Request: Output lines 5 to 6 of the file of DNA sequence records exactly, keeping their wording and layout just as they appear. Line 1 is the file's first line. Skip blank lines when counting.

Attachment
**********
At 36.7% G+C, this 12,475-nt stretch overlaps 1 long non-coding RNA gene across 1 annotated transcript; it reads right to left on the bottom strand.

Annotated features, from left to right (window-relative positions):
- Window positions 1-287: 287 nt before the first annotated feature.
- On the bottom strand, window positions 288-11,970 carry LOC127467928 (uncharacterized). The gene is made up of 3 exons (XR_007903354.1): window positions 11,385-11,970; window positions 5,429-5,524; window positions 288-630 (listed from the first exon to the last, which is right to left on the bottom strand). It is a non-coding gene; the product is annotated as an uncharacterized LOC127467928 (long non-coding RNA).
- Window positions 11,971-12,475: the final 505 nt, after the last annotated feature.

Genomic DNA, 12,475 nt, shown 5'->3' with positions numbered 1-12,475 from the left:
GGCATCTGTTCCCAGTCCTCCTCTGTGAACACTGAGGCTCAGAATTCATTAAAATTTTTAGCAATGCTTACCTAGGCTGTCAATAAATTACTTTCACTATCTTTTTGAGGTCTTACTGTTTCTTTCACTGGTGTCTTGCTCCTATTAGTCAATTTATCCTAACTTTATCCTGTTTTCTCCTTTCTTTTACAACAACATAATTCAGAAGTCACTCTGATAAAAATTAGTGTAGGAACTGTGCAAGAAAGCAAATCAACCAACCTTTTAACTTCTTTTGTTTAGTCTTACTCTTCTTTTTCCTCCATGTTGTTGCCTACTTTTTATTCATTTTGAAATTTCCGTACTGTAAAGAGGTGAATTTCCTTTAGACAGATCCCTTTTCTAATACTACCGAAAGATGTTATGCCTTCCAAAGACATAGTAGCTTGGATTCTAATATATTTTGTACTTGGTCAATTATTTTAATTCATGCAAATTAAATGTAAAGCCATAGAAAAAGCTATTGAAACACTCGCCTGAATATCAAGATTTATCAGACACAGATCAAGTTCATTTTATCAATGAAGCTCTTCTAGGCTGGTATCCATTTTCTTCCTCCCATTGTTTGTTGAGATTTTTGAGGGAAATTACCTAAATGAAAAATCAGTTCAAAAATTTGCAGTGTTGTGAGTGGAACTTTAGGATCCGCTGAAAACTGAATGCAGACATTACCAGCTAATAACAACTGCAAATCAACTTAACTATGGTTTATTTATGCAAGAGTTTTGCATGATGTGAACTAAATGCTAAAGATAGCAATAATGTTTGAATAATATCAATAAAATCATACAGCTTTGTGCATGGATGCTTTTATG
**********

- Window positions 11,971-12,475: the final 505 nt, after the last annotated feature.

Genomic DNA, 12,475 nt, shown 5'->3' with positions numbered 1-12,475 from the left: